The issue of vertical velocities under a ship is a very interesting question and not one that is easily answered. Several researchers have studied the problem in detail, both using current profilers and with ship modelling studies. From everything I have seen, it clear that this "apparent" vertical velocity is generated by the ship itself. In other words, the water dips down at the bow and comes back up at the stern. Pretty intuitive when you think about it. What is less intuitive is the depth to which the ship generated vertical velocity can reach. For large research ships I have seen traces of vertical velocity as far down as 50-m - but this obviously depends on the size of the ship (and to some degree also the speed).
One other thing to have in mind is the tilt; When collecting data, your vessel mounted system may be tilted and for this reason, a relatively large Vz component creeps into the data.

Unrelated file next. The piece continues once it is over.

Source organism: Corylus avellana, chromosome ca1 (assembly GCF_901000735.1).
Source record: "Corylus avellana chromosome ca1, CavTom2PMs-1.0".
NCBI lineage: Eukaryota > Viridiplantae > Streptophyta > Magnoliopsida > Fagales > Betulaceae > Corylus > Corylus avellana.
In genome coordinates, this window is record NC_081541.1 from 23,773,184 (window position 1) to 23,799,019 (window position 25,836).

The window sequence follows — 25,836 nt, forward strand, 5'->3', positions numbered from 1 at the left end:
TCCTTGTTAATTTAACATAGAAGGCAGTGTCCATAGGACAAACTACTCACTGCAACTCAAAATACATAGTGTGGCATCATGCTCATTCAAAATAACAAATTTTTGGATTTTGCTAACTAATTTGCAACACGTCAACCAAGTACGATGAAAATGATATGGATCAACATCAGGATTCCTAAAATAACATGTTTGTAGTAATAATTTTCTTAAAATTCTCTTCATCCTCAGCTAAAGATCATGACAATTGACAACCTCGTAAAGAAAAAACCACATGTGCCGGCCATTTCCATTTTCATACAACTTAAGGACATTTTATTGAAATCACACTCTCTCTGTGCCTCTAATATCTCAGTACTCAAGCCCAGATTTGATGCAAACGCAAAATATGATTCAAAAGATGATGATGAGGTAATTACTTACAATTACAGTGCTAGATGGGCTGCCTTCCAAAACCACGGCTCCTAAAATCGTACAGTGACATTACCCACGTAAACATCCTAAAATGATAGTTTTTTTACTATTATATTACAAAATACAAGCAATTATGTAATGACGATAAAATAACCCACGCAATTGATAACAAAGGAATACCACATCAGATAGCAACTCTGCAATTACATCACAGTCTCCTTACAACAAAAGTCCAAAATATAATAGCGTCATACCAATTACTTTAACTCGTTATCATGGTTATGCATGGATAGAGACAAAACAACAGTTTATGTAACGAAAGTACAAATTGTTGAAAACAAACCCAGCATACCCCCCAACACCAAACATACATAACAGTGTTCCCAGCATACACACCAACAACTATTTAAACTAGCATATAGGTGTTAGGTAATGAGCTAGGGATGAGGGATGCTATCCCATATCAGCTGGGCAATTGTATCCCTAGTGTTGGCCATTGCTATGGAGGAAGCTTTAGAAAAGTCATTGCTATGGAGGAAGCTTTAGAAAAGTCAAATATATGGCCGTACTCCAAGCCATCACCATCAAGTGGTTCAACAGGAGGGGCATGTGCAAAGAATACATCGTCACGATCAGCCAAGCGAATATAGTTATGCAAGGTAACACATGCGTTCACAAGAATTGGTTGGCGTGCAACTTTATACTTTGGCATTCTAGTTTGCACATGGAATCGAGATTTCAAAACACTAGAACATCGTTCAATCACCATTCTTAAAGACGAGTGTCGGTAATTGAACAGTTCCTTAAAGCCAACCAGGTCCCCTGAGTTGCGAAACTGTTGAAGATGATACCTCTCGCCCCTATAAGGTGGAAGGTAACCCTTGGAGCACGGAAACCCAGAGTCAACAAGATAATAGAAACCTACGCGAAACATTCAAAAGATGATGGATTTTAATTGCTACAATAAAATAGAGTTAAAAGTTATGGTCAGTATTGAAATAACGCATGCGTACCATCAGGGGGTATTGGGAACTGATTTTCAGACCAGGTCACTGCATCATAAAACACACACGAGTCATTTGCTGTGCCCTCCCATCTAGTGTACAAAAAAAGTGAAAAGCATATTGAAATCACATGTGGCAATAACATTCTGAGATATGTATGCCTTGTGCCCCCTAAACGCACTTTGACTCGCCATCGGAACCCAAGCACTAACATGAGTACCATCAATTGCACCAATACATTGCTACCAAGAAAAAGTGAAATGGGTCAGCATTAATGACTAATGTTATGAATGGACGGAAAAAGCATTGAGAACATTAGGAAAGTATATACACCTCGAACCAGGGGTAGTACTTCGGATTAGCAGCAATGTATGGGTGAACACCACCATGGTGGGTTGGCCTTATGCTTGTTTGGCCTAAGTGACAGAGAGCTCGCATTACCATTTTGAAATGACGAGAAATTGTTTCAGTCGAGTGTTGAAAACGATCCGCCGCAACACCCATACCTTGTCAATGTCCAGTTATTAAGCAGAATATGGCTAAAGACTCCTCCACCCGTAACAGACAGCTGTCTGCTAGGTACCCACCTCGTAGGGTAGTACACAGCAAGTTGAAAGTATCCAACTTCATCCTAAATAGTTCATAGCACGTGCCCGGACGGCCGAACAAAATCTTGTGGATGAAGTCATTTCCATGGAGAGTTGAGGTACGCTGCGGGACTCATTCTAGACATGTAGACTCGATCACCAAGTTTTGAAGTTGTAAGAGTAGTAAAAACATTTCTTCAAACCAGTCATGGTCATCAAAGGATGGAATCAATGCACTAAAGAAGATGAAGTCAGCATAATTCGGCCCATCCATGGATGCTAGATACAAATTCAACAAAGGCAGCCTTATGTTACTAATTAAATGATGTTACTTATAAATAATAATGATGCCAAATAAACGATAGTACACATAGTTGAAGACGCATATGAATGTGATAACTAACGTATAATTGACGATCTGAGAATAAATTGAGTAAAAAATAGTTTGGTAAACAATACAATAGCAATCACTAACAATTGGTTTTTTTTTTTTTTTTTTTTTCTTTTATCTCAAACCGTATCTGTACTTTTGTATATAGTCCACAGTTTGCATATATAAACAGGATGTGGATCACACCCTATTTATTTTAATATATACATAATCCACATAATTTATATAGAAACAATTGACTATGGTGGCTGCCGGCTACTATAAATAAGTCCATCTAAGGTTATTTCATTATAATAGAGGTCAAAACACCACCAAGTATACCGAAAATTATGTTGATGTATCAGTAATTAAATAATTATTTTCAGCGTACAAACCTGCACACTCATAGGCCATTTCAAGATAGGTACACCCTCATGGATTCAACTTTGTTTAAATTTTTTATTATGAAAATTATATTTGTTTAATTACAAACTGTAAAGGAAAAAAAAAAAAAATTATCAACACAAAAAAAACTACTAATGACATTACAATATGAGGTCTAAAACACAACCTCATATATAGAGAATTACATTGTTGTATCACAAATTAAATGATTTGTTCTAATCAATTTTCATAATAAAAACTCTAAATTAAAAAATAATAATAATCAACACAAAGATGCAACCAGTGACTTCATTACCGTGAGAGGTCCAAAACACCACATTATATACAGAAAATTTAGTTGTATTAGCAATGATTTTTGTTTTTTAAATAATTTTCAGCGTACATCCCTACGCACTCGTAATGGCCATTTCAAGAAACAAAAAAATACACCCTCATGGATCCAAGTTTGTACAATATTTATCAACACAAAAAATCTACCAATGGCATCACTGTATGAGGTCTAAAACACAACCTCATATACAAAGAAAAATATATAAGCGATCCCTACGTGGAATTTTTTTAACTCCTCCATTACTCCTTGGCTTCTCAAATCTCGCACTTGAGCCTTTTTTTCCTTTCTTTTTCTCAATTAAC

When we correct the data with the GPS/heading, we process the V_east and V_north components, but nothing is done wih the Vz term, which remains large.
The impact on the horizontal velocity is quite small and for the purpose of streamer handling (with low ship speed) it can be assume to be irrelevant. For scientific purposes, however, it can be of significance when looking at data very close to the ship. In other words, there is no need for concern unless you specifically want to use the vertical velocity data.